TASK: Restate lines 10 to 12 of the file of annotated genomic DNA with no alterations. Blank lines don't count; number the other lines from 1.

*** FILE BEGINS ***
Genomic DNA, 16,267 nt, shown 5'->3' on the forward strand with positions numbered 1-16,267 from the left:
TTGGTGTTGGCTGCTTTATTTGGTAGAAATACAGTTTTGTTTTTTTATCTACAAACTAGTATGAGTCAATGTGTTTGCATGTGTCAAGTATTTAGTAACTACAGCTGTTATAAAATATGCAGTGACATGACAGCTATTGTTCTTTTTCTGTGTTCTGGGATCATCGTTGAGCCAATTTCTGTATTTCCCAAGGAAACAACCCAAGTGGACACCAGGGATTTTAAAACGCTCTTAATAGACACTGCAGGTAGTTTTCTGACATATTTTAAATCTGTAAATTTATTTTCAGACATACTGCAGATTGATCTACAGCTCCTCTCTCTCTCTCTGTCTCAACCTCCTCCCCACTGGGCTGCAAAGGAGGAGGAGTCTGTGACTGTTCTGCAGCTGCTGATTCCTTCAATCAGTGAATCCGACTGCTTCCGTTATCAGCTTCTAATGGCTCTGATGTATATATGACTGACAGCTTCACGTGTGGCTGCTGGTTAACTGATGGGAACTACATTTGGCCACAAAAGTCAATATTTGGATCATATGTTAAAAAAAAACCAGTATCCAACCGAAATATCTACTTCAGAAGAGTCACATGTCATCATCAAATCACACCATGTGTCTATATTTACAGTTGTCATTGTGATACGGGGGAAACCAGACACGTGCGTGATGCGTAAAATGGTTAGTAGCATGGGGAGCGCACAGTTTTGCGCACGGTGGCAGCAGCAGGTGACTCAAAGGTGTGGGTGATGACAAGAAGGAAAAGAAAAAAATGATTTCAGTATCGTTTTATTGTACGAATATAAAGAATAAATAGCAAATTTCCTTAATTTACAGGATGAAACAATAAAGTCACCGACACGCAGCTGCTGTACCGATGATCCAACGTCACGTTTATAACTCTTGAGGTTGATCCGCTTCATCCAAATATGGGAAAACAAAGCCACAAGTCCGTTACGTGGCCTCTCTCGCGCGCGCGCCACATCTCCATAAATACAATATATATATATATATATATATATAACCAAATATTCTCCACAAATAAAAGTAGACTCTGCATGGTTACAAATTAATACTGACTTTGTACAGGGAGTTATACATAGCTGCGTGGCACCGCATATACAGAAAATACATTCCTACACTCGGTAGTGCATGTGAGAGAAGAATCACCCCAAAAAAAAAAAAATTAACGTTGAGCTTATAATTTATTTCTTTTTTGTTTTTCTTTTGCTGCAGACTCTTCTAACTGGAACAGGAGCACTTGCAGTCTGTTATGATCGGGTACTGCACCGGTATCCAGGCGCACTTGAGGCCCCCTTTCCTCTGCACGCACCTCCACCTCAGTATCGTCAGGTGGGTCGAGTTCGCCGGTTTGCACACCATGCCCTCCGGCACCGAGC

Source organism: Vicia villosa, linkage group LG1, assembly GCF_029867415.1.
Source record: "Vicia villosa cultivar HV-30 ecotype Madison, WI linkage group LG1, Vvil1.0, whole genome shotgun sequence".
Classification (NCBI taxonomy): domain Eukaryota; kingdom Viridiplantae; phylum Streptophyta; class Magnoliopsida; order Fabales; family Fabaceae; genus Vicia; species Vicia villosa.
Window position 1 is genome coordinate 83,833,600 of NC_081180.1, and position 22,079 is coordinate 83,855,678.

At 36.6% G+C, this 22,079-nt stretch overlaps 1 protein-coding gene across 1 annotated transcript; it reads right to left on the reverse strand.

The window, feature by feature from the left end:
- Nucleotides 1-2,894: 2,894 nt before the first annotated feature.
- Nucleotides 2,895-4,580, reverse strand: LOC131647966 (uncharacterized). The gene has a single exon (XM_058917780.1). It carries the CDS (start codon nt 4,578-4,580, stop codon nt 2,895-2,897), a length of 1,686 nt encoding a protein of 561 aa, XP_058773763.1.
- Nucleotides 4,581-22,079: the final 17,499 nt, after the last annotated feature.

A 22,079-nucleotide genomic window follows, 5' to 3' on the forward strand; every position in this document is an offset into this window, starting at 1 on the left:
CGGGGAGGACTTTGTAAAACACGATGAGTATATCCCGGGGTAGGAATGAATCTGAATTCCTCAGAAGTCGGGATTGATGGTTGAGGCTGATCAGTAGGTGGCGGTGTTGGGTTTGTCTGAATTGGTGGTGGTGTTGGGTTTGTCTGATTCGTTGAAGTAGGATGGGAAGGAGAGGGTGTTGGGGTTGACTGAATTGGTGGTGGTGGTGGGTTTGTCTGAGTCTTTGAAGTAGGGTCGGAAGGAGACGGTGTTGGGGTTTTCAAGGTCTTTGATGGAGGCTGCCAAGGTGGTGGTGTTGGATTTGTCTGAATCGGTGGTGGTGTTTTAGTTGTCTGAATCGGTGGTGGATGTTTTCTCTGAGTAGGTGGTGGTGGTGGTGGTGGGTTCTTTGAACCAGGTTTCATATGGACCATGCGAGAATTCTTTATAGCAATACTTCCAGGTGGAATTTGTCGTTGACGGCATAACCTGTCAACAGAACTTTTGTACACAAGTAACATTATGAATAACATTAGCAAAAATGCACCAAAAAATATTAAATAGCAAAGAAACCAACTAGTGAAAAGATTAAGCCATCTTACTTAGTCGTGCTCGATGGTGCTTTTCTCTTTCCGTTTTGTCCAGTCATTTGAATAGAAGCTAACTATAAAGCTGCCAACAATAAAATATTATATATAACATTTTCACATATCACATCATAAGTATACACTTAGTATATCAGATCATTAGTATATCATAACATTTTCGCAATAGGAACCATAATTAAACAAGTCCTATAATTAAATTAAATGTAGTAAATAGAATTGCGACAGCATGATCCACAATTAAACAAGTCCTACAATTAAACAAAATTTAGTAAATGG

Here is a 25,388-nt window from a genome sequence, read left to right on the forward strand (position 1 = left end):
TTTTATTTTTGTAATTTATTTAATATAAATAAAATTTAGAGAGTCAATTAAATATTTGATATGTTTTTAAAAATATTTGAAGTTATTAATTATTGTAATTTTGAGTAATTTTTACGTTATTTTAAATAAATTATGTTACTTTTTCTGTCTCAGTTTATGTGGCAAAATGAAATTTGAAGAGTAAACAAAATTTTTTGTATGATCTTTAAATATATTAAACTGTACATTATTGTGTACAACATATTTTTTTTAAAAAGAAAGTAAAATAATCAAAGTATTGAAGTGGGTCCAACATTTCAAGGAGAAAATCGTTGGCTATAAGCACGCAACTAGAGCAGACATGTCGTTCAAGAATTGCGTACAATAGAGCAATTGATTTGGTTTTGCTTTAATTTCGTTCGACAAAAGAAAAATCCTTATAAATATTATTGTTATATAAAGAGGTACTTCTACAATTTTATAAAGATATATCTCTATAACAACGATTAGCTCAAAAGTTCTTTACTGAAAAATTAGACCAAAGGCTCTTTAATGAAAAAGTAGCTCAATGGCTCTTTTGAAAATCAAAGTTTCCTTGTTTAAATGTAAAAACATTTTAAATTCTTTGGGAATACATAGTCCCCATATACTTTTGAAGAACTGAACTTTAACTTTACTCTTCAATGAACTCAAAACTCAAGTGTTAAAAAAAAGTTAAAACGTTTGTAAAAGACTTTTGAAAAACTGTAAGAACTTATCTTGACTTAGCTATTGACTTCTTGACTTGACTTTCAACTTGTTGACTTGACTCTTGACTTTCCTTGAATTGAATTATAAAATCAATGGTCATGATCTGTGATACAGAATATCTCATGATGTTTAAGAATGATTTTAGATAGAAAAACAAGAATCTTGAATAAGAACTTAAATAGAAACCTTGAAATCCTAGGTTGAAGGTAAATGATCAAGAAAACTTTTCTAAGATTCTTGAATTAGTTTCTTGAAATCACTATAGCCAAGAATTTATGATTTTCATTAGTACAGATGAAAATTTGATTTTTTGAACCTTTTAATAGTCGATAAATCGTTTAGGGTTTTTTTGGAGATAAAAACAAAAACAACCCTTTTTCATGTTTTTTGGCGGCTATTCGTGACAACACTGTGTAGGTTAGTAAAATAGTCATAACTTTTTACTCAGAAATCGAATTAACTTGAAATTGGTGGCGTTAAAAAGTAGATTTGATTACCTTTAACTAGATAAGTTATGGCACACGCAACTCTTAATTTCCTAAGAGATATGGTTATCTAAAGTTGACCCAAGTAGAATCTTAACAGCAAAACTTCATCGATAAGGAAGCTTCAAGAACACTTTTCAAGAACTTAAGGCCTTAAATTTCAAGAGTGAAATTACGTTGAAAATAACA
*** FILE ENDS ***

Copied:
- Nucleotides 2,895-4,580, reverse strand: LOC131647966 (uncharacterized). The gene has a single exon (XM_058917780.1). It carries the CDS (start codon nt 4,578-4,580, stop codon nt 2,895-2,897), a length of 1,686 nt encoding a protein of 561 aa, XP_058773763.1.
- Nucleotides 4,581-22,079: the final 17,499 nt, after the last annotated feature.

A 22,079-nucleotide genomic window follows, 5' to 3' on the forward strand; every position in this document is an offset into this window, starting at 1 on the left: